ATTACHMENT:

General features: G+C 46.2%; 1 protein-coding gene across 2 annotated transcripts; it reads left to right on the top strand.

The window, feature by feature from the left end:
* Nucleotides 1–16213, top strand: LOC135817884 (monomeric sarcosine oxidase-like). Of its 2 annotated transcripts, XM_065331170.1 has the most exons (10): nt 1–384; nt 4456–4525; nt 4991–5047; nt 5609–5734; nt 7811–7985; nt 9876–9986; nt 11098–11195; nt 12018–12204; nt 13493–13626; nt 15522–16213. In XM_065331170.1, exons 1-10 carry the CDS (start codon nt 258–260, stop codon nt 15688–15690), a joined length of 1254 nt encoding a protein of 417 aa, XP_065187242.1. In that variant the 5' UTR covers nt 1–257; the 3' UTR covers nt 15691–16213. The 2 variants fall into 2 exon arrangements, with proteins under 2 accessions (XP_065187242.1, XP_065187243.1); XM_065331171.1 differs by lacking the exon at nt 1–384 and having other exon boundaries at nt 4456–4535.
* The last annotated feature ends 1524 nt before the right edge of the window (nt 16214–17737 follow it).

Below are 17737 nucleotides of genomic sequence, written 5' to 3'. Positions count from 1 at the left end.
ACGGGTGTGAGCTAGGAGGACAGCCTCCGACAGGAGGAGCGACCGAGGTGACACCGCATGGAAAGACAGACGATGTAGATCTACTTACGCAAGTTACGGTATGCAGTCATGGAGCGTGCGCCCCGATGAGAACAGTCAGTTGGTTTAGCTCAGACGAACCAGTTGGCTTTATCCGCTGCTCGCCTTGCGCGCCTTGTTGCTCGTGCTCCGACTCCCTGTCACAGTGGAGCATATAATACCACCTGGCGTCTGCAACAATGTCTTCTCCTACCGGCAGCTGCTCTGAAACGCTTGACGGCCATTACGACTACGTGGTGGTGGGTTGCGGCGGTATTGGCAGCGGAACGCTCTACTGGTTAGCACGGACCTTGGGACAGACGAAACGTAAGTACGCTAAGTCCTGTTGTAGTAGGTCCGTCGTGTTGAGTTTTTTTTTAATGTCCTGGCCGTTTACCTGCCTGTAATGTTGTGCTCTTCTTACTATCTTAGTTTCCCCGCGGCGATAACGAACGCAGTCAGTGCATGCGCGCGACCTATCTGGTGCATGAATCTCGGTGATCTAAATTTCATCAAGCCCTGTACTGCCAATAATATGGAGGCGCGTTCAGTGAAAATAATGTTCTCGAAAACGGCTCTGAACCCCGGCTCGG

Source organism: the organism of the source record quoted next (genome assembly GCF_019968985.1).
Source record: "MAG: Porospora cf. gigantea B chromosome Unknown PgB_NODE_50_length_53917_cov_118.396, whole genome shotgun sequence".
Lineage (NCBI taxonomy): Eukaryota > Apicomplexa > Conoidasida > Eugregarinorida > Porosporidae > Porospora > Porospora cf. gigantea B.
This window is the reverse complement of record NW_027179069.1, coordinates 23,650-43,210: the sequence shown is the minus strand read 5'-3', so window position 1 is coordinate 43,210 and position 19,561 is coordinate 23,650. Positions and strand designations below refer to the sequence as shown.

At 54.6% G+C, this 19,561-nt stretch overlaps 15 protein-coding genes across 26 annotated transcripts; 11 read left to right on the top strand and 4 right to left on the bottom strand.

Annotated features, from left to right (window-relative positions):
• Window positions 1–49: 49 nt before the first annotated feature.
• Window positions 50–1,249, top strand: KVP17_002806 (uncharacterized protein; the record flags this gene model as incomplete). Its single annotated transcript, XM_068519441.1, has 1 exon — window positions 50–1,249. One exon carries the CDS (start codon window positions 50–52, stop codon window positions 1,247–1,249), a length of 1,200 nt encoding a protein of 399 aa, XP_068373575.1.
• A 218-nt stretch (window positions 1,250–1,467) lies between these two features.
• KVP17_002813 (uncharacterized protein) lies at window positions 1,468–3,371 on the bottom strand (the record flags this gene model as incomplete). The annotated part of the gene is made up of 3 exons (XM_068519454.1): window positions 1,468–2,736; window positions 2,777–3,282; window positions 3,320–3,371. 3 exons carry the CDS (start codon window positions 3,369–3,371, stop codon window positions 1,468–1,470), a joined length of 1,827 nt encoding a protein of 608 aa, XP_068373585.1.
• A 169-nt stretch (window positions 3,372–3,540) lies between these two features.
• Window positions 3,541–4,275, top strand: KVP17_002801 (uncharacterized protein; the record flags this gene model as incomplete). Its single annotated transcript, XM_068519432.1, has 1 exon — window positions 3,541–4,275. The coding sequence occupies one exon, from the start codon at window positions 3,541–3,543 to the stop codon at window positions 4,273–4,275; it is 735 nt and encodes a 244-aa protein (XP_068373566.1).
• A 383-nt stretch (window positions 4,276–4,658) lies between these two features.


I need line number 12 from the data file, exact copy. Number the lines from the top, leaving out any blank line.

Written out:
Annotated features, from left to right (window-relative positions):